This year has been one of the most exciting seasons in my experience of working with Brazilian coffees, which seems strange considering the circumstances. I have been traveling to Brazil and working with coffee producers there for the past four years. When making decisions about which coffees to buy and which coffees not to buy, who to develop relationships with, and what our selection should look like, I keep coming back to the same idea which is that great coffees can be produced in Brazil. Not great coffees for Brazil, but great coffees that could stand up to any coffee from any origin when cupped or consumed side by side.
With this year’s production from our Brazilian producing partners, I have seen this idea come to fruition, completely.
The dream team
Rosimeire, Carlos & Thiago (Sitio Vargem Grande)
This team has produced some of the most interesting coffees I have cupped this year. Rosimeire and Carlos are married and own their farm, Sitio Vargem Grande. Carlos and Thiago are brothers and their mother owns a farm nearby. Thiago is an agronomy student and has been very interested in cherry fermentation experiments, he has brought this interest and knowledge to the production on both this farm and his mother’s farm. The coffees that we have had from these three have been a combination of cherry fermented naturals that have been exposed to air, cherry fermented naturals where the fermentation of the cherry is done anaerobically, and traditional natural coffees.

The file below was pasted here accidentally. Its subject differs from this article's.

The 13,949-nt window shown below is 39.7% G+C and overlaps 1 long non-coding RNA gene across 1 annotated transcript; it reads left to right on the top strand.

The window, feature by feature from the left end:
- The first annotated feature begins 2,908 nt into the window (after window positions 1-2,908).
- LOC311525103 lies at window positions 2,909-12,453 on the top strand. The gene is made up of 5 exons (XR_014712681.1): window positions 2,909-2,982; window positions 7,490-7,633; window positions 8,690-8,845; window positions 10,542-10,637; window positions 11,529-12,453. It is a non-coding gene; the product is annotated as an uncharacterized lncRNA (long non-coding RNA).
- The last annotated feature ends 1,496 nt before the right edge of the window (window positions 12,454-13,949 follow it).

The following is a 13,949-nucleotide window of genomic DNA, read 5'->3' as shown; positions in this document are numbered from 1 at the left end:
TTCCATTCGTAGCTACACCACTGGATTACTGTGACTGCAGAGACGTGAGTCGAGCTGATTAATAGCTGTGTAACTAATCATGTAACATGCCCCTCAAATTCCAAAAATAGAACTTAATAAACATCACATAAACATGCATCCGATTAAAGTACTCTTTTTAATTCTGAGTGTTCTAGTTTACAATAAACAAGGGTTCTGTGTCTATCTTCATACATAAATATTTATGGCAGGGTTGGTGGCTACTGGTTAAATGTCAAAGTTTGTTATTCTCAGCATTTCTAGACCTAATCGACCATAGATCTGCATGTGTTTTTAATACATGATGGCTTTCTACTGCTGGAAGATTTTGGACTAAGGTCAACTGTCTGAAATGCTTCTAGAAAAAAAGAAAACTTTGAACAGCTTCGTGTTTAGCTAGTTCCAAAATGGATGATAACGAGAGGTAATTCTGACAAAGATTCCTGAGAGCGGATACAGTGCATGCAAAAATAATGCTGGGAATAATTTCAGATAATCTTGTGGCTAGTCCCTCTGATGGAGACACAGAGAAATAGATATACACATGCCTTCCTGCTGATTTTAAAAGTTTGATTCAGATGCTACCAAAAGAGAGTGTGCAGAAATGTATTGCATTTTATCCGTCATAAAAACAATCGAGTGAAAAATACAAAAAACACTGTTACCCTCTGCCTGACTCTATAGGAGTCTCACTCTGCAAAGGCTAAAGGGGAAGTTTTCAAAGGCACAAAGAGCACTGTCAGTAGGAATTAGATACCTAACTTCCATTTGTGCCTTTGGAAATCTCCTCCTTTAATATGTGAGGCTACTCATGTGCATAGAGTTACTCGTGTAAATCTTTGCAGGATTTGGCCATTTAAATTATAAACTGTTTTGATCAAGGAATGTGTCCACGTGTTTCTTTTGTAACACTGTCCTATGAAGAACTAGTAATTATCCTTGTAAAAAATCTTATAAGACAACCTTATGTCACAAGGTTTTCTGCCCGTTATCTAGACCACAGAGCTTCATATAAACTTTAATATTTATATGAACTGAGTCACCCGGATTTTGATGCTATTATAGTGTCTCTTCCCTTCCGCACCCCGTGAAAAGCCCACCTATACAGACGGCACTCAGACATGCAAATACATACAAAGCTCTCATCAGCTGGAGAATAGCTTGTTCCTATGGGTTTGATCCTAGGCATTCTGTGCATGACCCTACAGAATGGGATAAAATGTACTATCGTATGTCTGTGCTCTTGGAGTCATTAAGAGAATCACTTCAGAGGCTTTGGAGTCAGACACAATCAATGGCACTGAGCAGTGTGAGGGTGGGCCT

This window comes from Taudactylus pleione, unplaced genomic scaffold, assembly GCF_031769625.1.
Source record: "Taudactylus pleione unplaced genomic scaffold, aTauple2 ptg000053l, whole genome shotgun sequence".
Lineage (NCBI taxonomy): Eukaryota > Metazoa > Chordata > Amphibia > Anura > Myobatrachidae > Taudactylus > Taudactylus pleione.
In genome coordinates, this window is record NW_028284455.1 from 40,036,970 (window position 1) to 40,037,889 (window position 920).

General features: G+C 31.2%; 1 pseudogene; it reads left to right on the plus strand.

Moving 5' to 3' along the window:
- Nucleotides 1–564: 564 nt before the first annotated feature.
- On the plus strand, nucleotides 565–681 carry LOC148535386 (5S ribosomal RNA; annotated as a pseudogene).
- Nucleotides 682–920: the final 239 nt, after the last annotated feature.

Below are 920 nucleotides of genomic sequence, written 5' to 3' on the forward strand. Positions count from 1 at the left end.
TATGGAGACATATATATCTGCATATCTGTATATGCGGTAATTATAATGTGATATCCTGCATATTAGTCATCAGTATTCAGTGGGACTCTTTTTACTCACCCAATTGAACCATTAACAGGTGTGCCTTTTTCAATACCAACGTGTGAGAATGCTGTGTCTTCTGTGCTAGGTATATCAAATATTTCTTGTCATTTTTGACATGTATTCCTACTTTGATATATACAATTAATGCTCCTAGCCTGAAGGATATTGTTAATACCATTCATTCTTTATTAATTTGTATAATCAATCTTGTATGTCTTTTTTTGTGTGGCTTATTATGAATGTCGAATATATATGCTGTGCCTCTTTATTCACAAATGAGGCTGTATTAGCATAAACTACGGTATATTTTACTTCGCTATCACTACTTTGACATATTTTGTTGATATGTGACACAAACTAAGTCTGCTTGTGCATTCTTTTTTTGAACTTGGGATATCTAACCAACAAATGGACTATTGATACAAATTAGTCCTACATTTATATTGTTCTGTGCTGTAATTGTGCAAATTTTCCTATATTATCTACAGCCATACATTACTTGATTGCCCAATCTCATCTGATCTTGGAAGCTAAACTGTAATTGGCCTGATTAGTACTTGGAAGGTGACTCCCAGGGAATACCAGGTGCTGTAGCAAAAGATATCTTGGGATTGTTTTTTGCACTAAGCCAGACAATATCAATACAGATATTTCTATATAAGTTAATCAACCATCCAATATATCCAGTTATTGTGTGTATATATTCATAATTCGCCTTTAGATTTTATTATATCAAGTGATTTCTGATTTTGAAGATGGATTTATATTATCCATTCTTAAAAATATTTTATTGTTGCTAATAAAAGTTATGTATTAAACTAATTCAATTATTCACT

Thiago has also been working alongside another partner of ours, Andre from Jaguara, to learn more about drying coffee cherries in boxes where warm air is filtered through the cherry to maintain a stable temperature throughout the drying process.
Cleber Thiago Silva (Sitio Cachoeirinha)
Cleber is part of a community of producers in the Mantiquera Mountains that we have been buying some producer blends from. Cleber’s coffee always stood out from the group, and this year he has even exceeded our normal expectations. However these producers are committed to working together and supporting each other.
Cleber is also conducting cherry fermentation prior to drying the cherry and producing natural coffees. The lots we have received from Sitio Cachoeirinha have been fermented for 72 hours, some lots with anaerobic fermentation. He has also used both the patio and the drying box to dry his coffees this year.
Weder, Ivan & Rosane (Juquinha)
Fazenda Juquinha, and this brother, sister and husband team, have been the most exciting discovery in my time buying coffees from Brazil. The coffees they are able to produce from Juquinha are just so remarkably distinctive from other coffees I have cupped. They have invested in the farm and have a lot of space on raised beds for drying, along with a patio, and a mechanical dryer.